Breast Cancer Awareness: Tips vs myths
THE month of October is dedicated to Breast Cancer Awareness Month. Chances are, you or someone you love has been affected by breast cancer; it’s become a well-documented disease, affecting one in eight US women over the course of their lifetime. But thanks to increased awareness and early detection steps, dire breast cancer diagnoses are decreasing more and more each year.
In truth, caring for our breasts involves numerous steps including home self-exams and yearly mammograms.
Overall breast health not only keeps you aware of the state of your breasts, but it’s also a huge plus for the rest of your body.
Sometimes, though, it’s hard to tell what breast cancer and breast health tips are facts, and which are myths. Below, we’ve selected a list of four commonly searched questions concerning breast health.
To get the facts straight, we spoke to M Michele Blackwood, MD, FACS, Breast Surgeon and Director of Breast Health and Disease Management at RWJBarnabas Health. Is there a link between bras and breast cancer? If you’re like most women, you may be wearing the same size bra that you wore ten years ago. However, just like the rest of our body, our bra size can change just as often as our waist (possibly up to five times during a lifetime).
A well fitting bra makes the girls look good while avoiding strap indentations in the shoulder or straps that just won’t stay up, and with properly supported breasts, your posture will improve.
While it’s true that wearing a snug fitting bra can restrict lymph flow (a part of your immune system), making it difficult for your body to remove toxins, according to Blackwood, “Wearing the right bra or not wearing one is not a risk factor and does not seem to influence the diagnosis of breast cancer.” Speaking of lymph flow … Are lymph massages right for me? There are theories that wearing an underwire all the time can restrict lymph flow, which hinders your body’s ability to remove toxins and therefore can cause somewhat of a back up. (Blocked lymph flow is especially prevalent after lymph nodes are removed during surgery, such as during a mastectomy).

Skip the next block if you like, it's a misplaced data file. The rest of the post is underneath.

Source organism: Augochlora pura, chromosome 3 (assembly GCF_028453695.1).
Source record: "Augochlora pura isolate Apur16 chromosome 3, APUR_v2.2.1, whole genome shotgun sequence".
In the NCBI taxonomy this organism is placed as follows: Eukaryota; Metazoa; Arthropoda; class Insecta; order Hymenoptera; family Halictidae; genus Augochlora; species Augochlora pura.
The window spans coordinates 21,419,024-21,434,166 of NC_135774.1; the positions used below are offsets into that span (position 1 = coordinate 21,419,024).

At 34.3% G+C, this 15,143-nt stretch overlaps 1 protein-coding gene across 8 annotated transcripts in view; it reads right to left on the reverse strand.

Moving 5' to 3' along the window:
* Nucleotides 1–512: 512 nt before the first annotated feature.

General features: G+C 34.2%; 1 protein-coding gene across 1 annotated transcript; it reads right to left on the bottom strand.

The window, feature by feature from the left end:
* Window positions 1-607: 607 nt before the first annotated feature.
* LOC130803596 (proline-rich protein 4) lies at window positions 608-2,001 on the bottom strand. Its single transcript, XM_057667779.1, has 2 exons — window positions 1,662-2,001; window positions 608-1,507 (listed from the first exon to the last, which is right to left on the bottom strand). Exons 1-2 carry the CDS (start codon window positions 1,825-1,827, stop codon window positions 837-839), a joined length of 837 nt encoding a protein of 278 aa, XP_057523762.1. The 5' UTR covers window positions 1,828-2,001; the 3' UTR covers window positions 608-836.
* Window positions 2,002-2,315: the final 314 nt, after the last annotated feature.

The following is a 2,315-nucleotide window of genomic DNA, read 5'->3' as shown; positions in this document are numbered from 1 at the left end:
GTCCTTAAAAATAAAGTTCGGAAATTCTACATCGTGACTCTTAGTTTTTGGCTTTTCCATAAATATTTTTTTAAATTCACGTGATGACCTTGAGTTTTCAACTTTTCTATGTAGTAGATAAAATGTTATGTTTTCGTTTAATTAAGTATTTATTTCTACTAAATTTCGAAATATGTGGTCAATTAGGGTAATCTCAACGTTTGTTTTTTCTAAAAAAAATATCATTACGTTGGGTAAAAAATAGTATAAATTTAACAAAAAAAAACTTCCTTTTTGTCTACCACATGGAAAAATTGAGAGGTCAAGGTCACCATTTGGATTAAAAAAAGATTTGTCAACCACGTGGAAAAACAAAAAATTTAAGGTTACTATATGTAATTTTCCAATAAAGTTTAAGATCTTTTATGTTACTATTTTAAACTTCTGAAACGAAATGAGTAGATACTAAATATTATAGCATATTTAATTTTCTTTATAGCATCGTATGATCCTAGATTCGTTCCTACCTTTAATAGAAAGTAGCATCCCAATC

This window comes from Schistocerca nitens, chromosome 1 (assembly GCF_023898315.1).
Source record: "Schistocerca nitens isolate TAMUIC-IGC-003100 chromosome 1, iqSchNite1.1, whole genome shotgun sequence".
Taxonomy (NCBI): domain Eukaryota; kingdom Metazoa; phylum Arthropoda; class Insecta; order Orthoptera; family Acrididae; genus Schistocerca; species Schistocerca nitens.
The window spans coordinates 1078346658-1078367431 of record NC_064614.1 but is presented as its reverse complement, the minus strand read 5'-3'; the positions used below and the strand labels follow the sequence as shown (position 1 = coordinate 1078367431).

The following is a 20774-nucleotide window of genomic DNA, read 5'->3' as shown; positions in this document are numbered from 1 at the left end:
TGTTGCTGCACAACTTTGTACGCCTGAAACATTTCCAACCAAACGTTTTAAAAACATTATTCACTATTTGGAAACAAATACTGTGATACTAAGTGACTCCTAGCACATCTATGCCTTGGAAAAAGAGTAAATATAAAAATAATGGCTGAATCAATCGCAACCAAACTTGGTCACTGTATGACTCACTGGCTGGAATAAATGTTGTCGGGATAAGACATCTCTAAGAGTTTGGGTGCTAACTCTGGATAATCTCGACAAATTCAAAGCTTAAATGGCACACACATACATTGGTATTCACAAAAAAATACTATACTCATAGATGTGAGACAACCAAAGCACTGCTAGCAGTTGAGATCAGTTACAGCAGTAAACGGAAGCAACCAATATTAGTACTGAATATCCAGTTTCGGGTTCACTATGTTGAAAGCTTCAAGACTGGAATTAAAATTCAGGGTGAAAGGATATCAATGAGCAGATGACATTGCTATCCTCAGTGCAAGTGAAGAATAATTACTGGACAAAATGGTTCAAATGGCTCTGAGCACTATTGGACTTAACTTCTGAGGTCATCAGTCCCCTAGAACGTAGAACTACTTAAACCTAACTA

Licensed massage therapists can follow the structure of the lymphatic system, allowing the built up lymph fluid to drain through the correct channels. But how do you know if lymph massages will work for you? “Following breast cancer surgery, the removal of lymph nodes or radiating lymph nodes may contribute to swelling called lymphedema. Lymphatic therapy can help in these circumstances,” said Blackwood.
Continue reading below How can I reduce my daily chemical exposure? Whether it’s eliminating aluminum from your deodorant or parabens from your shampoo, reducing your exposure to chemicals and preservatives offers your body and liver a break, and can reduce your risk of diseases in general.
Chemicals can disrupt the endocrine system, a system which helps regulate the body including activity of your cells and organs. You can reduce your exposure by eliminating BPA (bisphenol A) cans, drinking filtered water and eating organic produce.
But when it comes to breast cancer specifically, Blackwood said that “radiation exposure can increase one’s risk of breast cancer, but there is no real known risk of breast cancer from chemicals, other than cigarettes as well as daily use of alcohol. So while reducing chemical exposure is a great general health tip, it’s not a risk factor for breast cancer.
Can a healthy diet lower my risk? Eating a diet full of whole, fresh foods that are rich in antioxidants can both improve your overall health and greatly reduce your exposure to unwanted chemicals. In terms of breast cancer, Blackwood confirmed that, “it is important to eat healthy and maintain a normal weight, as it does seem to play some role in breast cancer in the postmenopausal women.”
Getting your fill of whole foods such as fatty fish, walnuts and flaxseeds that contain high levels of Omega-3 fatty acids (when compared to Omega-6 fatty acids) have also been linked to a lower risk of breast problems. Turns out what’s good for the body is good for your breasts, too!
Remember, while these tips may promote better breast health, it’s still important to schedule regular screenings as an added precaution against breast cancer. The American Cancer Society recommends that most women should begin yearly mammograms at the age of 45.
Following these tips with regular mammograms, such as those offered by RWJBarnabas Health, will bring us closer to turning breast cancer into a thing of the past. — American Cancer Society